The Anti Money Laundering Compliance Company will be issuing a comprehensive review of suspicious activity reporting.
Here’s an extract from the guide, which considers guidance and experience on dealing with client errors.
Suspicious Activity Reports (SARs) lead to a lot of discussion whenever I’m delivering a talk. A key area of debate is correcting client errors. Such errors will pretty much be exclusively to do with tax.
Let’s consider where a client has made an error on a VAT return that is about to be submitted. You spot the error and let the client know that you will correct it or ask them to correct it; it’s then corrected. This is an error that has been corrected before any submission to HMRC, so is no longer an error.
Reconsider this scenario, when the client refuses to correct the error. Then what? You have seen your client undertake tax evasion, haven’t you? This requires a SAR as there is criminal intent and a proceed of crime.
Perhaps a little more difficult is where a client wishes to correct a historical error. I recently attended an excellent AML training day put on by one of our partners; one of the speakers was a solicitor. From the discussion it was clear that for a criminal offence to occur there must be intent.
In my mind this is a very important point. What if you are considering the intent of a client who has made a historical and often repeated error, such as: “I forgot to declare the income from a rental property”. If we are mindful of our reporting duty and have a suspicion or grounds for suspicion, it must be for us to determine if a non-disclosure was intended or not. In this situation, how can we ever say with certainty that there was no intent?
This seems like a good point to see what the sector guidance says.
AMLGAS (Anti-Money Laundering Guidance for the Accountancy Sector) explains the following: “6.1.14 – An innocent error or mistake would not normally give rise to criminal proceeds (unless a strict liability offence). If a client is known or believed to have acted in error, they should have the situation explained to them.
“They must then promptly bring their conduct within the law to avoid committing a money laundering offence. Where there is uncertainty because certain legal issues lie outside the competence of the practitioner, the client should be referred to an appropriate specialist or legal professional.”
So, if the client makes an innocent error or mistake, then this would not normally give rise to criminal proceedings; this is a useful statement, but we need to delve a bit deeper.
It’s important here to consider whether you have any suspicion or grounds for suspicion that there was an element of intent in the matter discovered.
If you have suspicion that the matter was not an innocent error or mistake, then further thought must be given to a SAR. There would have to be no element of suspicion, or grounds for suspicion of intent for a SAR to not need to be considered, hence the reference in AMLGAS to “known or believed to have acted in error”.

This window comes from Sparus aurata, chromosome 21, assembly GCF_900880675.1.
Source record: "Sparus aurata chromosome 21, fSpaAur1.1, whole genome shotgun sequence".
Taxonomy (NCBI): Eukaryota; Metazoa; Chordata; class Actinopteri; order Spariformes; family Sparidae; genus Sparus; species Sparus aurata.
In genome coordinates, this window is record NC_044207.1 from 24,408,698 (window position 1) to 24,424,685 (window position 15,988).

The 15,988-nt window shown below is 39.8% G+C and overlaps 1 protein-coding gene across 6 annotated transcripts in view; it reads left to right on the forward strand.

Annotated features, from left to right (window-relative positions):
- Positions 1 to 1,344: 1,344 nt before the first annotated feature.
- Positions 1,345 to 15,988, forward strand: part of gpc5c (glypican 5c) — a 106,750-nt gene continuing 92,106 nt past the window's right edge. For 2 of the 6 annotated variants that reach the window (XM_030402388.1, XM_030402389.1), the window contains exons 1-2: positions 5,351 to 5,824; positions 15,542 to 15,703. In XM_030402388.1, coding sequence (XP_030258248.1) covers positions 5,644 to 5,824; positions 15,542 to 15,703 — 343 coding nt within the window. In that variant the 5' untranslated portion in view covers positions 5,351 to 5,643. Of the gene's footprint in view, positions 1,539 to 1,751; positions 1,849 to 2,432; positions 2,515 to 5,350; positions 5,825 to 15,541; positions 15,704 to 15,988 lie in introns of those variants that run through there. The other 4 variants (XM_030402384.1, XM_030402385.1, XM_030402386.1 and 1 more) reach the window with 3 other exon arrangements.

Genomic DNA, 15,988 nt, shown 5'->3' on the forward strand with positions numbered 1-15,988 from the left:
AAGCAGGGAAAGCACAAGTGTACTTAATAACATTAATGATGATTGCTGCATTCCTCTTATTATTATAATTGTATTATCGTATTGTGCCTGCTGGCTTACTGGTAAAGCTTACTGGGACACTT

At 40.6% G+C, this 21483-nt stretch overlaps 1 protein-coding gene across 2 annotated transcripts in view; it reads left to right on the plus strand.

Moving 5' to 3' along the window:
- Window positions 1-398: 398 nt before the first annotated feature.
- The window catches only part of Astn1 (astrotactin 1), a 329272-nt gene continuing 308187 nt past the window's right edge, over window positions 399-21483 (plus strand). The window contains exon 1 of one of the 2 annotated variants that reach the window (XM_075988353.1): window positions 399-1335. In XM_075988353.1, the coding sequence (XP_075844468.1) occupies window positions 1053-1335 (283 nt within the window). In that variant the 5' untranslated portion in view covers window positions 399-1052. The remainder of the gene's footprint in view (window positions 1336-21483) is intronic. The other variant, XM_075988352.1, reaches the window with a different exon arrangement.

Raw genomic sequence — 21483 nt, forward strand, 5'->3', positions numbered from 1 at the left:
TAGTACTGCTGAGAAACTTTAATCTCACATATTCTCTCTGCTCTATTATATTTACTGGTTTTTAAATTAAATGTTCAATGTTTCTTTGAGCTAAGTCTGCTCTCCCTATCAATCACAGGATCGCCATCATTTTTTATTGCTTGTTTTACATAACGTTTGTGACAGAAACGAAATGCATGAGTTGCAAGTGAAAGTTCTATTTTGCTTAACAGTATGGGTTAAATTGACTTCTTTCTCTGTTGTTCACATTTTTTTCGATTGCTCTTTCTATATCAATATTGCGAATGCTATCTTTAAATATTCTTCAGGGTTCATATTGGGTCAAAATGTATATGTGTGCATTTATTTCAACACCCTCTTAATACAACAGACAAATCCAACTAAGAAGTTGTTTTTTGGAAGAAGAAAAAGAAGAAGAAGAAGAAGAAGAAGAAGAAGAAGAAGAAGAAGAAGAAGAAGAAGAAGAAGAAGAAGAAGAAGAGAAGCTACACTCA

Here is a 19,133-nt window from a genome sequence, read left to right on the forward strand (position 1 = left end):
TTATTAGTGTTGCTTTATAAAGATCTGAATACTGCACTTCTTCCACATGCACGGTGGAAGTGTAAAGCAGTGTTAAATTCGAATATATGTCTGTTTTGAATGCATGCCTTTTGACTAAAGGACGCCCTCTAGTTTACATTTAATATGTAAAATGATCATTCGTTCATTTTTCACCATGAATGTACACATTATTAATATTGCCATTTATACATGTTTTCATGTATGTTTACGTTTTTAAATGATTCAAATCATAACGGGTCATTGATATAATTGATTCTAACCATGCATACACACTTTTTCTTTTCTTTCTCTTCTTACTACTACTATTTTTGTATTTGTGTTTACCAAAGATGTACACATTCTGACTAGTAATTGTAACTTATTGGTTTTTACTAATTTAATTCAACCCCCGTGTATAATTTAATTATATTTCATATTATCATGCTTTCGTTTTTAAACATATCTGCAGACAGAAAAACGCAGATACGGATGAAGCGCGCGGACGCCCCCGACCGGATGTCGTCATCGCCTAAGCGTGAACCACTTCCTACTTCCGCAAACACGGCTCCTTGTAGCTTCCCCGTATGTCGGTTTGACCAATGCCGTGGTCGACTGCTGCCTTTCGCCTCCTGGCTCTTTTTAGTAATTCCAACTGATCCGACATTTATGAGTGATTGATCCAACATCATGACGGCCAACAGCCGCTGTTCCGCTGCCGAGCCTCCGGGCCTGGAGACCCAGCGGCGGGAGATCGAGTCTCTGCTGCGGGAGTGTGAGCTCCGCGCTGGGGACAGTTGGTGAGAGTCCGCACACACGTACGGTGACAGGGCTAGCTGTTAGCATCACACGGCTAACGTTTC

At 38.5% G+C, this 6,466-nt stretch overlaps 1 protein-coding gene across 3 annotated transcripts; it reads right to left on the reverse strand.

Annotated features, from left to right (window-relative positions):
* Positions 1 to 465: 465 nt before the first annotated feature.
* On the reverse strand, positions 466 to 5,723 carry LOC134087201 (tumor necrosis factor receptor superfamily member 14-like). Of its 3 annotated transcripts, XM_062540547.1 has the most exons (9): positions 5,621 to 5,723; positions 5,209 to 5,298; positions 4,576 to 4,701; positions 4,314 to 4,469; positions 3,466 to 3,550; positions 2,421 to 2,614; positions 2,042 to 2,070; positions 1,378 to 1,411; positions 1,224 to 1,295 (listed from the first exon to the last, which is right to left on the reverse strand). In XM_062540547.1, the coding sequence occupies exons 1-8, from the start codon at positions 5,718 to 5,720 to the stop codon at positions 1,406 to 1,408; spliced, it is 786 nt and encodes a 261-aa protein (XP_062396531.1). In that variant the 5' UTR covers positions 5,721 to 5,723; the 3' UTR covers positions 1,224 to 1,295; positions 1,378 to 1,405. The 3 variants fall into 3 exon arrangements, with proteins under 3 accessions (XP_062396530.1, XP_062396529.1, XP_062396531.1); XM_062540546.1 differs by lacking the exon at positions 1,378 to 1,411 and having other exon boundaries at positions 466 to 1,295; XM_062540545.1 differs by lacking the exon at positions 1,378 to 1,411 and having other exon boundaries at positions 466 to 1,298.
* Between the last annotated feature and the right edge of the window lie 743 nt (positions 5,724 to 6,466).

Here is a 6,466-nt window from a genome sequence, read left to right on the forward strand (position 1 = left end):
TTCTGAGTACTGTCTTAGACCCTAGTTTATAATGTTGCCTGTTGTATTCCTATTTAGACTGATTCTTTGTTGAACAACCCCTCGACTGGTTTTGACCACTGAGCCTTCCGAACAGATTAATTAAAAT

AMLGAS does not seek to distinguish between new and historical errors. For me, the fact that an error has led to an incorrect filing or a filing not taking place that should have been has a risk that that error was intentional. You must decide if it is an innocent mistake (namely was there intent?) and whether proceeds of crime already exist because of the intent.
If proceeds of crime exist then it’s likely that money laundering has already taken place and so reliance on the AMLGAS comments about avoid committing a money laundering offence are not relevant.
My personal view is to consider using a two SAR structure. The first SAR ensures that the matter is reported and that your Porceeds of Crime Act obligations are satisfied. Within the SAR it can be made clear that HMRC are being/or have been informed of the matter and that the client intends to settle any unpaid taxes. A mention that a second report will follow once the matter has been resolved should also be included.
This way, you are doing all that you can to help your client while protecting yourself at the same time.
The matter can then be dealt with in the normal fashion and once resolved a further report is made to confirm that the matter is concluded and that a previous SAR was made along with the first SARs reference number.
You may feel that this reporting of matters, which are to be resolved seems worthless and the National Crime Agency may not wish for these reports, but if you fall into a habit of not making SARs when you are obliged to who’s taking the risk? Your client? No, it’s you!
Our sector has been heavily criticised for not making enough SAR reports and so please don’t let yourself be the scapegoat for the sector.
The final thought on this is that the work that our sector does in correcting errors and mistakes before they are submitted to HMRC are overlooked. You will know how many times in a year you prevent the filing of incorrect figures to HMRC. We should at least get some good press for this.